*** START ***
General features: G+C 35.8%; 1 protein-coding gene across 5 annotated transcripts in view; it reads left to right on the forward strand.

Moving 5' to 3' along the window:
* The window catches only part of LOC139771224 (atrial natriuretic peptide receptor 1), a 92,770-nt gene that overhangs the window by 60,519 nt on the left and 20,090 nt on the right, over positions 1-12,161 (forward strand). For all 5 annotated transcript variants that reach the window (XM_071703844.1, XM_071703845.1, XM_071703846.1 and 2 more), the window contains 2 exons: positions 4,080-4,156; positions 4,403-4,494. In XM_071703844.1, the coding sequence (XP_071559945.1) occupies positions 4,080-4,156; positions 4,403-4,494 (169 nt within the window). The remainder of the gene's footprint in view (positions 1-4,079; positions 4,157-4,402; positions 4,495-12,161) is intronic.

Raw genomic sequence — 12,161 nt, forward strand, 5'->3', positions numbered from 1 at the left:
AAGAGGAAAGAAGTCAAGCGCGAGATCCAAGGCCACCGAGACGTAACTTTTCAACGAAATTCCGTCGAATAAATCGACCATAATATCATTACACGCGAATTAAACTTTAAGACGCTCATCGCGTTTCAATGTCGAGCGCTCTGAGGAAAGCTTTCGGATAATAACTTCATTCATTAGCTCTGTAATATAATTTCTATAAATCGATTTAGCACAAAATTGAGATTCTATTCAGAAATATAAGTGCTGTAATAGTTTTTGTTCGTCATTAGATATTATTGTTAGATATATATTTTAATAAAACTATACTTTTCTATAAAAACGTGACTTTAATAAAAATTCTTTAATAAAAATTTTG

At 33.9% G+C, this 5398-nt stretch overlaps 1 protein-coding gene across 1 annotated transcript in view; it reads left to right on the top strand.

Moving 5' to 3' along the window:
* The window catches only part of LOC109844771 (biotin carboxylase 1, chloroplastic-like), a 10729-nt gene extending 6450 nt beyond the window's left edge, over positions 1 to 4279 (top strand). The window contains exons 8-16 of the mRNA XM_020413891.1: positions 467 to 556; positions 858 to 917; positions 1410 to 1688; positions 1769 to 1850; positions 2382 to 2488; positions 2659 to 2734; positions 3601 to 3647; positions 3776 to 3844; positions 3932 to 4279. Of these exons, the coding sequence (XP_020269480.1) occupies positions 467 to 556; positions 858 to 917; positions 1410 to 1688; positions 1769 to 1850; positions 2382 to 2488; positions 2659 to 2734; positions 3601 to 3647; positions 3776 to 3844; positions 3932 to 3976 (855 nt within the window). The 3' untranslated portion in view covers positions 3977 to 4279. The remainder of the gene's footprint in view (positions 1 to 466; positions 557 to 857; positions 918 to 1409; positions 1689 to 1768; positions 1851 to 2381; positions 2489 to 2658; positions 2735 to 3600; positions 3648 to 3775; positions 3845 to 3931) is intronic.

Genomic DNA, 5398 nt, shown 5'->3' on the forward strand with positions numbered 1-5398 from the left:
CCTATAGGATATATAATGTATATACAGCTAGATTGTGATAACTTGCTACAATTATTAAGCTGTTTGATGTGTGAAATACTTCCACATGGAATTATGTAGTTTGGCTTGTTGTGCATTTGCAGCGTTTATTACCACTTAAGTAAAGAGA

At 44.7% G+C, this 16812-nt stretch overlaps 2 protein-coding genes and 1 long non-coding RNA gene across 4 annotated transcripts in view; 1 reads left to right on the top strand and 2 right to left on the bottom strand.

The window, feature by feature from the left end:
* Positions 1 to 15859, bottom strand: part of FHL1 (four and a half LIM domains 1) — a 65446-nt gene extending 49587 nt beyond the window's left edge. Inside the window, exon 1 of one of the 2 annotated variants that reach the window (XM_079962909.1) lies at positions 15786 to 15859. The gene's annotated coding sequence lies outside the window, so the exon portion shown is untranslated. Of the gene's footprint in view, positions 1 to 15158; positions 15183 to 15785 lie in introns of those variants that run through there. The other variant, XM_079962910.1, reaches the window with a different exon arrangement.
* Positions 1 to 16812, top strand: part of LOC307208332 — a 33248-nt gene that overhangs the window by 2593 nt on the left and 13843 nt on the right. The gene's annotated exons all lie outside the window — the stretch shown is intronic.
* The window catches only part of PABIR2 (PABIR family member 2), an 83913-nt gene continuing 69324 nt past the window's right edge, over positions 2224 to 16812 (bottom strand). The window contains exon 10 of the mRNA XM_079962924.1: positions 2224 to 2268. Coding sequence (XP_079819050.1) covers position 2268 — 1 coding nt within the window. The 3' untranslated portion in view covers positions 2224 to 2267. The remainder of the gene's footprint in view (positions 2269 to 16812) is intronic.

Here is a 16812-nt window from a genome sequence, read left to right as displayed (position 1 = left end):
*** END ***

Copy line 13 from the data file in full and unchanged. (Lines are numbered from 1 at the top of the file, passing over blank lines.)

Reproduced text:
* Positions 1 to 15859, bottom strand: part of FHL1 (four and a half LIM domains 1) — a 65446-nt gene extending 49587 nt beyond the window's left edge. Inside the window, exon 1 of one of the 2 annotated variants that reach the window (XM_079962909.1) lies at positions 15786 to 15859. The gene's annotated coding sequence lies outside the window, so the exon portion shown is untranslated. Of the gene's footprint in view, positions 1 to 15158; positions 15183 to 15785 lie in introns of those variants that run through there. The other variant, XM_079962910.1, reaches the window with a different exon arrangement.